To be compliant with the Affordable Care Act, the health insurance plans that you offer your employees must meet the minimum essential coverage requirement. It is important to understand what minimum essential coverage is as you review your current plan to determine whether you are in compliance with the requirement. You’ll also need to understand what your responsibilities are, as an employer, to employees with health-care-related costs beyond what is required.
What Is the Minimum Essential Coverage Requirement?
Minimum essential coverage is coverage that meets at least 60 percent of an average person’s health costs, in accordance with a methodology set forth by the Department of Health and Human Services (HHS). This calculation, which may be approximated using a minimum value calculator provided by the IRS and HHS, is based on certain costs considered essential under an insurance plan and the maximum out-of-pocket expenses allowed under the plan. The calculator, which is downloadable as a spreadsheet, can assist you in determining whether your plan provides the required level of coverage for health costs necessary to qualify as minimum essential coverage.
What Are an Average Person’s Health Costs?
Since the definition for minimum essential coverage is based on the health costs of an “average person,” what exactly defines an average person? According to the methodology information used in the development of the minimum value calculator, the average person’s profile is based on the “population of health plan enrollees resembling those likely to be covered by large group employer-sponsored health insurance in 2014, as well as specific cost-sharing data.” In other words, the formula used to determine the average person is based on the assumption of what a typical employee is who participates in and uses an employer-sponsored health insurance plan.
Requirements for Additional Coverage
As long as health insurance plans provide coverage for those costs that are at least 60 percent of the average allowed costs of all services that are incurred by a standard population (as was determined as part of the methodology for the MV calculator), you will not be subject to a penalty. Employees with particular conditions who may be in need of additional coverage beyond the minimum essential coverage may still obtain that coverage as a stand-alone plan or in the Health Insurance Marketplace. Your responsibility as an employer is to provide options that meet the definition of minimum essential coverage under the law, although you can always provide a higher level of coverage if you choose.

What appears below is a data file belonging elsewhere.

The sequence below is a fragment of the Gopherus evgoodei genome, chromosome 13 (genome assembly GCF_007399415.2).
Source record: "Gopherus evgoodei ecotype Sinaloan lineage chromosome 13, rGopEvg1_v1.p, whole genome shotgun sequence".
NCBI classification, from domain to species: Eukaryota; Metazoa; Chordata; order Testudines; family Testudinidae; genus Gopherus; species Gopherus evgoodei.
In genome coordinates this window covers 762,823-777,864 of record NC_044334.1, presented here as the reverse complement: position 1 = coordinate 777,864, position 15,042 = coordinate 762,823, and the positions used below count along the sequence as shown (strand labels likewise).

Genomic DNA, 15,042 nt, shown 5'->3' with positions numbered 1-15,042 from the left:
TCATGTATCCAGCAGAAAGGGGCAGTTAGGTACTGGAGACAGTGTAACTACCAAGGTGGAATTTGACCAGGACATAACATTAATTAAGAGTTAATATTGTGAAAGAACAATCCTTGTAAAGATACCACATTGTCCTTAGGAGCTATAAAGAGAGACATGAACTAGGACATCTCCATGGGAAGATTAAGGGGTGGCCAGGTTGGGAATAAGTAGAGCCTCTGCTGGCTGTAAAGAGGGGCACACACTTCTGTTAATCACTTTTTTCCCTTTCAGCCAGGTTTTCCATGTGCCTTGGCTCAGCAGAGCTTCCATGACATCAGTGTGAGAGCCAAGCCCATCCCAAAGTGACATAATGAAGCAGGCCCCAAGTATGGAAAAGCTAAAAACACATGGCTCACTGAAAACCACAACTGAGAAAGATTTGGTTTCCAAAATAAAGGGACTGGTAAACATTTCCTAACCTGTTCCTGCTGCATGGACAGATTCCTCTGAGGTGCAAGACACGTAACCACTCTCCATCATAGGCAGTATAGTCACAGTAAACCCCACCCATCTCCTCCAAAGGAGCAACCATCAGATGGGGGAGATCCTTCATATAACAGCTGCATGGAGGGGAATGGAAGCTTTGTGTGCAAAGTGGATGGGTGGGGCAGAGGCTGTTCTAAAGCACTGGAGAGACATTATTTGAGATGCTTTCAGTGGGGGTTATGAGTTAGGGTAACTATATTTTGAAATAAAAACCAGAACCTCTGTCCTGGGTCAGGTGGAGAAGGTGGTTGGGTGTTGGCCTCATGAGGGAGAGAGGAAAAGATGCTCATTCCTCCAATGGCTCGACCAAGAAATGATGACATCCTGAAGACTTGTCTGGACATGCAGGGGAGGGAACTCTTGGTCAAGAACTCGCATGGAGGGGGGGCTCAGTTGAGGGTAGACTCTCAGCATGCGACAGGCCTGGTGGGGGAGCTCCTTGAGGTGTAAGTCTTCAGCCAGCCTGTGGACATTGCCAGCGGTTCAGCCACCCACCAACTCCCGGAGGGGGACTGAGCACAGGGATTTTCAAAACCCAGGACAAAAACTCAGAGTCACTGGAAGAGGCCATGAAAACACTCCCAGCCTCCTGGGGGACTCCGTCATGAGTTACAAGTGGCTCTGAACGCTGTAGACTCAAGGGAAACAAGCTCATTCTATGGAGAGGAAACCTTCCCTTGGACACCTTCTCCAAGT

The minimum value calculator is one of the tools that can assist you in determining if your employer-sponsored plan is providing the minimum essential coverage under the ACA. You should consider performing tests on your coverage periodically prior to the January 1, 2016, deadline — even if your coverage isn’t changing — in order to be confident that the health insurance protection that you’re offering your employees is meeting the basic requirements and that you’re in compliance with this important provision of the Affordable Care Act.
This content is provided solely for informational purposes. It is not intended as and does not constitute legal advice. The information contained herein should not be relied upon or used as a substitute for consultation with legal, accounting, tax and/or other professional advisers.
Donald Parker has more than 20 years of experience in the insurance and financial services industry with several Fortune 500 companies. He holds a life, accident and health insurance license in Virginia. He has been FINRA Series 7, 24, 63 and 65 registered and specializes in the areas of long-term care, senior needs, retirement and employee benefit planning.